On Denise Stracner's third date with Andy, a fat woman on a motorized scooter rolled into the Emeryville Starbucks where they sat sipping drinks.
"Can you imagine living like that?" Andy whispered.
"Actually," Denise replied, trying to keep her voice light, "I can."
"What do you mean?" asked Andy, whose name has been changed for this article to protect his privacy. With her stylish shoulder-skimming blonde hair, pale blue eyes, slender frame, and professed penchant for adventure, Denise appeared to have nothing in common with a woman who evidently had trouble walking because of her size.
"I'll tell you later," she said, thinking of the photograph in her car she'd brought along that day for that very purpose. "I promise."
She kept her promise later that day, and the story went like this: Three years earlier, Denise, who stands five foot three, weighed 341 pounds. She had dieted off and on since childhood, yet all she'd ever lost permanently was her gall bladder. That was the result of dropping sixty pounds too fast, which had led to a bout with pancreatitis. She was nevertheless healthy and relatively happy. In November 2003, when she embarked on weight-loss surgery, Denise had a live-in boyfriend, an infant daughter of whom she and her ex-husband shared custody, a lovely house in Castro Valley, and a well-paying job as a nurse. By last June, when she answered Andy's personal ad on Craigslist, she was down to 145 pounds.
That brief snapshot makes the weight-loss ordeal sound painless, but far from it. The common view of these surgeries is that they mark the end of a fat person's problems, when in reality they represent the beginning of a very long process. And it's these post-surgical physical, emotional, and financial travails that we seldom hear about. "When people hear 'weight-loss surgery,' they often think it means taking the easy way out, that it's a quick fix," Denise, 34, explains. "But it's not. Not in any way, shape or form."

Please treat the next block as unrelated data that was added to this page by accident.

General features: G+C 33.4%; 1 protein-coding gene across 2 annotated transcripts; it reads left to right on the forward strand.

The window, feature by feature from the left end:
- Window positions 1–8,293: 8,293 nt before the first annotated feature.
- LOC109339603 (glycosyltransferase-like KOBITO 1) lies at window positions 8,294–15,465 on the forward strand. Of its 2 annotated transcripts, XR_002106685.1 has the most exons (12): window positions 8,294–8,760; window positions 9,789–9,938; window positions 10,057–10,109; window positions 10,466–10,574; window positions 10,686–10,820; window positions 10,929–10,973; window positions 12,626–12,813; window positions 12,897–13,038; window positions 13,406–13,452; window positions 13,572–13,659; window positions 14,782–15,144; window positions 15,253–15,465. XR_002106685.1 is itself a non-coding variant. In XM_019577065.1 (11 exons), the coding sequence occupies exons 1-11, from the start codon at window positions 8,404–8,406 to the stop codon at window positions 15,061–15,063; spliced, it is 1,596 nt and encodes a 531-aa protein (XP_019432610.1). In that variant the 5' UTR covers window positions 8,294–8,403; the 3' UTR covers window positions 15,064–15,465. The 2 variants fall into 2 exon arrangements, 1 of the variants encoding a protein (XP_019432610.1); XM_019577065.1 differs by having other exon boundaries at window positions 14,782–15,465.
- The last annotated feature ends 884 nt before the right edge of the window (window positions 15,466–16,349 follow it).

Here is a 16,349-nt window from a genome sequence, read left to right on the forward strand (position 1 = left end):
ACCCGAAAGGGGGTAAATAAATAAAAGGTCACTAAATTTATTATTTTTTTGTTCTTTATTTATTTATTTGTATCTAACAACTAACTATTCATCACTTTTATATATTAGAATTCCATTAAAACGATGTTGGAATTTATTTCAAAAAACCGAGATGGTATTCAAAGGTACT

Weight-loss, or bariatric, surgery has been around since the 1960s, but recent years have witnessed an explosion in its popularity. Last year, 177,600 Americans had one surgical procedure or another, an increase of nearly fourfold from 2001, according to the American Society for Bariatric Surgery. Most of the patients about 80 percent are women, in no small part, experts suggest, because fat women in the United States face a greater social stigma than fat men.
The procedures can offer astonishing benefits for people with obesity-related health problems. According to a recently published research review in The Journal of the American Medical Association, 77 percent were cured of diabetes, 70 percent lowered their cholesterol, 78 percent bid adieu to high blood pressure, and 86 percent no longer suffered from sleep apnea. For obese but otherwise healthy patients, a respite from society's judgment is often reason enough to go under the knife.
Yet the potential downsides are also astonishing. The risk of death, depending on which study you're looking at, ranges from 0.2 to 2 percent arguably high for an elective procedure. The popular Web site ObesityHelp.com hosts a memorial page listing 132 members who have died since 2000, a mere fraction of the total post-surgical deaths. Up to 20 percent of patients require subsequent operations to address complications. Common side effects include diarrhea, nausea, vomiting, lactose intolerance, signs of nutrient deficiency such as anemia and hair loss, agonizing stomach pain, and shockingly pungent gas and stool. And those who lose weight successfully often have huge folds of excess skin to deal with.
These post-surgical ordeals, and the accompanying emotional adjustments, can persist for many years. Then there's the cost: Even if insurance covers the initial surgery, the price of subsequent cosmetic procedures and myriad dietary supplements required for optimal health can add up quickly. To top it all off, there's no scientific evidence that weight-loss surgery makes people any happier in the long run.
Despite all of this, more and more people are forging ahead. "Even for most people who've had serious complications, some lasting years, they say they'd do it again in a heartbeat," says Dr. Bill Hartman, a San Francisco psychologist who evaluates patients considering bariatric surgery. "For the vast majority of people, their quality of life and health are tremendously improved."
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